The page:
Posted by Jonathan Maus (Publisher/Editor) on February 1st, 2021 at 4:09 pm
For Portland City Commissioner Mingus Mapps, last week’s intentional vehicular violence in southeast Portland hit very close to home.
“[Jean Gerich] was murdered not a stone’s throw away from where I sit right now,” Mapps shared in remarks during a city council meeting last week as he pointed to a window behind him. “I know people who were injured in this incident and to them I want to say, I am so sorry that happened to you. Please let us know how we can help you heal.”
There are many things we need to do to protect our city from this type of violence. Not knowing exactly what steps to take is not an excuse for doing nothing.
While perusing this week’s city council agenda I saw a ordinance that would authorize construction of the Portland Bureau of Environmental Services (BES) to move forward on their Buckman-Kerns Green Street and Sewer Project, a $24 million investment that will upgrade and install more than four miles of public sewers and build 71 green street planters (a.k.a. bioswales). My jaw hit my desk when I saw the project area map. It covers a near exact footprint of Monday’s crime scene:
And guess which commissioner is in charge of BES? The same one who lives a block away from where Jean Gerich was hit and killed.
I reached out to Commissioner Mapps’ Senior Policy Adviser Matt Glazewski to share my thoughts and make sure their office made the connection.
I was heartened to learn that Glazewski is something of an expert on green streets and stormwater runoff with previous stints at the National Oceanic & Atmospheric Association (NOAA) and Clackamas County Water Environment Services. A year ago he gave a presentation to the Oregon chapter of American Public Works Association titled, Regional Climate Change Effects and Stormwater Facility Resilience.
Glazewski explained how the $24 million Buckman-Kerns green street project will install dozens of curb extensions and will come with new markings and upgraded sidewalks at many locations. “All of that will help with pedestrian visibility,” he said.
With plans already set and construction to begin in a few months, it’s unlikely any changes are possible on this project. But the future might look different.
Let’s rewind a bit.
Some of you might recall when the Bike Plan for 2030 passed in February 2010, it did so without any dedicated funding. That is, until former Mayor Sam Adams stepped up with an idea for collaboration between BES and the Portland Bureau of Transportation that would “kickstart” implementation of the bike plan. Adams wanted to build bike-friendly, traffic-calming elements into green streets that would help manage transportation and stormwater. It became a huge media and political controversy, but council ultimately voted unanimously in support of the idea.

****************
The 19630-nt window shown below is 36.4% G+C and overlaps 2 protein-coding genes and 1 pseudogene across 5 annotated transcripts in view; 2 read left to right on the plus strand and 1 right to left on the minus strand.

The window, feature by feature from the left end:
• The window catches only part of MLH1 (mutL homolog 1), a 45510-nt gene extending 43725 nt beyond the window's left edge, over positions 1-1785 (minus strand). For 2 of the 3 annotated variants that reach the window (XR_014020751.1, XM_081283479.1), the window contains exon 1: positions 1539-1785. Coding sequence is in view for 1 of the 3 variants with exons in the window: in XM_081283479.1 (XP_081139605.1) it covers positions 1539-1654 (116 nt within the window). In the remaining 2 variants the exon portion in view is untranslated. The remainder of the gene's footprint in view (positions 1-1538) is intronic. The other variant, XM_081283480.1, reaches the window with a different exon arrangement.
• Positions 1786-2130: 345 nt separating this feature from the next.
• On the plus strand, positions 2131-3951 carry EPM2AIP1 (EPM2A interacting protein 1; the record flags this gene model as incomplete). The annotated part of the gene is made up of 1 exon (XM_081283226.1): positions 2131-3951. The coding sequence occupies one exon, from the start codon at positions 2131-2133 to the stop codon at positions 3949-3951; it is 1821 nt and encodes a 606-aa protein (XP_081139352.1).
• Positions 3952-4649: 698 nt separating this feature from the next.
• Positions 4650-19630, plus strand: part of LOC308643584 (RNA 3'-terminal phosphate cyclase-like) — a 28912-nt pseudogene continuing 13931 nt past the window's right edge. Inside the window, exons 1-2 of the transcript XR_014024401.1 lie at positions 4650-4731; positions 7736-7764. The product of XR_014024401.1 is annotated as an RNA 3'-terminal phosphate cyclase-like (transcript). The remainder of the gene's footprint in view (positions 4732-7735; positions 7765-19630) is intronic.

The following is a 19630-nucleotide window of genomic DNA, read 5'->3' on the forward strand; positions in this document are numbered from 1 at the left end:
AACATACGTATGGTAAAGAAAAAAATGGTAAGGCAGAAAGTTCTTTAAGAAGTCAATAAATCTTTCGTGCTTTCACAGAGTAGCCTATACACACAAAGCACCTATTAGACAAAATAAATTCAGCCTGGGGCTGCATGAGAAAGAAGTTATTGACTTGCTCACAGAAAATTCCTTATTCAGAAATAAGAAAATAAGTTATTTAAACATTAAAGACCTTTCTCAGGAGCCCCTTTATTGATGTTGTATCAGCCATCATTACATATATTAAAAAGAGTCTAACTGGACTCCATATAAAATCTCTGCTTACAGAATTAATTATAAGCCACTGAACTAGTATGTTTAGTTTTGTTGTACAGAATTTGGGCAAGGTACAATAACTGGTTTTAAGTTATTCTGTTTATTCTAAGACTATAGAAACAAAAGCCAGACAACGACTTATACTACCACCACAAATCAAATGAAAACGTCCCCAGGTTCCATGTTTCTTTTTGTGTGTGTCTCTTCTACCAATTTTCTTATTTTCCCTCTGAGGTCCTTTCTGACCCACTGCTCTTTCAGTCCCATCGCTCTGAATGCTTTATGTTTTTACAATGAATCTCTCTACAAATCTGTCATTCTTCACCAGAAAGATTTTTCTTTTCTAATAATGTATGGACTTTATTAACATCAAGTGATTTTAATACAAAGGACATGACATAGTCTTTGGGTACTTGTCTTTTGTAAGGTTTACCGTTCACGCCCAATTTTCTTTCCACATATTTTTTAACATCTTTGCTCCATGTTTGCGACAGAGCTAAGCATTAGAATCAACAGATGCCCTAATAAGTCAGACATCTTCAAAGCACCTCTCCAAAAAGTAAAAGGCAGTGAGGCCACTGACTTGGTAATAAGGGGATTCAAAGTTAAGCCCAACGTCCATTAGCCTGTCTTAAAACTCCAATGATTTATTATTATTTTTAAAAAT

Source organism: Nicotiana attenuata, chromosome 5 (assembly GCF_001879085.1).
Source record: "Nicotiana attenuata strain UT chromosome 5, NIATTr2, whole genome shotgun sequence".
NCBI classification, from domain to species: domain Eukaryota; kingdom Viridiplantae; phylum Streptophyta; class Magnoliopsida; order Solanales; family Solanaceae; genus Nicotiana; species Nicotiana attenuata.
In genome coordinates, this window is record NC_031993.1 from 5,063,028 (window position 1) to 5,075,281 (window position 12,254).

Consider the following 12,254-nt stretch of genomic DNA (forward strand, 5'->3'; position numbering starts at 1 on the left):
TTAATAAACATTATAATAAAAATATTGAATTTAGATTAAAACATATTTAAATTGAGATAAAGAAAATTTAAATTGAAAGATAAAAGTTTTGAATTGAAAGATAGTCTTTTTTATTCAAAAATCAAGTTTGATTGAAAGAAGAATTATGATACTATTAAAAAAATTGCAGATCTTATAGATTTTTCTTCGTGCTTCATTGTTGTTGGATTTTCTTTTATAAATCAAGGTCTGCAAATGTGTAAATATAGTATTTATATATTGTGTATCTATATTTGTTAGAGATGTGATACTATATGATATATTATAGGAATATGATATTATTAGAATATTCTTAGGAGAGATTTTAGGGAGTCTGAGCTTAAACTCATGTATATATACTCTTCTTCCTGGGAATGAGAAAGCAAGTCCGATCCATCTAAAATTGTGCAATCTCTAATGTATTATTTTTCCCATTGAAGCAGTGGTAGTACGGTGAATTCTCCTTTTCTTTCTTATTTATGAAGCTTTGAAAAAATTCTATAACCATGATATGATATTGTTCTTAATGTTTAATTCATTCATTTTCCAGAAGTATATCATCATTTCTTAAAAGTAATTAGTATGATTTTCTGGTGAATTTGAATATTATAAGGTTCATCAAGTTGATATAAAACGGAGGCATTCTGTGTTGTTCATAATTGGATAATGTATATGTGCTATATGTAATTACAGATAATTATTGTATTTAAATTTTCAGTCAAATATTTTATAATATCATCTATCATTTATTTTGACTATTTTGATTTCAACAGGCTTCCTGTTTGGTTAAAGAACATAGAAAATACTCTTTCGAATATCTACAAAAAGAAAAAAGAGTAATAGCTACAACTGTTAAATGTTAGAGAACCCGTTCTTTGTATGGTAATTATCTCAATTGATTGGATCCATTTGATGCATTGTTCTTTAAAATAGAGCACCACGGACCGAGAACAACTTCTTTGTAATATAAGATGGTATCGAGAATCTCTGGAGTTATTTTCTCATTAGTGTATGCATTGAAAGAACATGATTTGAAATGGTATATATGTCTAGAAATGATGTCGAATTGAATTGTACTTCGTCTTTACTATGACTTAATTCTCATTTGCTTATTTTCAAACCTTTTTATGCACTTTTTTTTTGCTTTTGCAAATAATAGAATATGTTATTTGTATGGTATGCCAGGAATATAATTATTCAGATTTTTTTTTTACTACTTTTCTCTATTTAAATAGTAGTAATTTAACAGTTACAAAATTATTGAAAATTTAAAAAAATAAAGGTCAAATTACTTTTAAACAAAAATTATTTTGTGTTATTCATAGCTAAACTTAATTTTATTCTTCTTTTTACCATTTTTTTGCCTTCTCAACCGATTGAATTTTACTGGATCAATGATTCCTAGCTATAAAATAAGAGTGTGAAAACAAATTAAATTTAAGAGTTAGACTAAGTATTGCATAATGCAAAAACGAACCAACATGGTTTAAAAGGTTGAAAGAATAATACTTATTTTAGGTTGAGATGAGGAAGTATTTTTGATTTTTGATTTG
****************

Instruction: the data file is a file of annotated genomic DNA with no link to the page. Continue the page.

Adams’ office even made a handy video about it (narrated by his transportation policy advisor Catherine Ciarlo who was previously executive director of the Bicycle Transportation Alliance/The Street Trust and is currently manager of the Active Transportation and Safety Division at PBOT):
Lest you think this is some Portlandia thing, cities across the globe are using green streets to tame traffic and make streets safer.
“Are there ways we can design things to make it more difficult in the future for these bad things to happen?”
— Matt Glazewski, Mapps’ senior policy adviser
More than a decade later we don’t hear about this PBOT/BES collaboration as much, but maybe it should take on new relevance in light of last week’s carnage. And in light of having a BES commissioner who prefers to walk and bike whenever possible and lives a block from where it happened, now might be a good time to revisit our green street designs.
Glazewski is more than open to that possibility.
“I like to look at these things as opportunities,” he shared on the phone today. “Are there ways we can design things to make it more difficult in the future for these bad things to happen? To enhance the right-of-way to be safer for people using the sidewalks? A way that curbs could be designed that adds any kind of safety for pedestrians? I think that’s something we want to look at for future projects.”
As for the Buckman-Kerns project, Glazewski said the Commissioner’s office wants to install a memorial plaque for Jean Gerich. That would be a nice gesture. Even better would be street designs that offer more protection to against weaponized vehicles.
— Jonathan Maus: (503) 706-8804, @jonathan_maus on Twitter and firstname.lastname@example.org
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